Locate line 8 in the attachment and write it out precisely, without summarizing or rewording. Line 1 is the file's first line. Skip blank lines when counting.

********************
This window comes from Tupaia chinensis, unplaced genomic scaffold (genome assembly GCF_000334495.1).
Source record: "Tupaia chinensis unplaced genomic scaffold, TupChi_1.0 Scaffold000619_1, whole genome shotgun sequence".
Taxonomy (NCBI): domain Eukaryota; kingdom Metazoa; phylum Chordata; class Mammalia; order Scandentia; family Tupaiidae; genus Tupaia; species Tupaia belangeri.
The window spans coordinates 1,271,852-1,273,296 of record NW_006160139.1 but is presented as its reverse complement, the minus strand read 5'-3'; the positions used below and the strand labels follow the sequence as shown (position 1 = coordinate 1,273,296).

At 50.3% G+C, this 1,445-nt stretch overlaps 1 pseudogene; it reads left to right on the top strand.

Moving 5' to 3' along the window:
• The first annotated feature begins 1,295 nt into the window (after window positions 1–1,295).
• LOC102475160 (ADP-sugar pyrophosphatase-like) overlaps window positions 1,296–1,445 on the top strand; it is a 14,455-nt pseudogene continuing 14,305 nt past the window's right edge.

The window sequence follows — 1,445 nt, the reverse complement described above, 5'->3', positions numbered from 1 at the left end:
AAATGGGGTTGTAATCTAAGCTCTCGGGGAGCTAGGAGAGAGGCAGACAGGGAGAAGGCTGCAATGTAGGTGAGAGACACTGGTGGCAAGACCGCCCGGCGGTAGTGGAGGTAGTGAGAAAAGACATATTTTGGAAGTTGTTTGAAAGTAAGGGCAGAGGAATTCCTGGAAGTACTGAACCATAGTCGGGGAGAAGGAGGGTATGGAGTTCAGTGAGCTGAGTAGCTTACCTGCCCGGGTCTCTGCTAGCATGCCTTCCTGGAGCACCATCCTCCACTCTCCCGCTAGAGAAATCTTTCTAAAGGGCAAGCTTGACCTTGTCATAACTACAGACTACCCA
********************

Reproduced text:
• LOC102475160 (ADP-sugar pyrophosphatase-like) overlaps window positions 1,296–1,445 on the top strand; it is a 14,455-nt pseudogene continuing 14,305 nt past the window's right edge.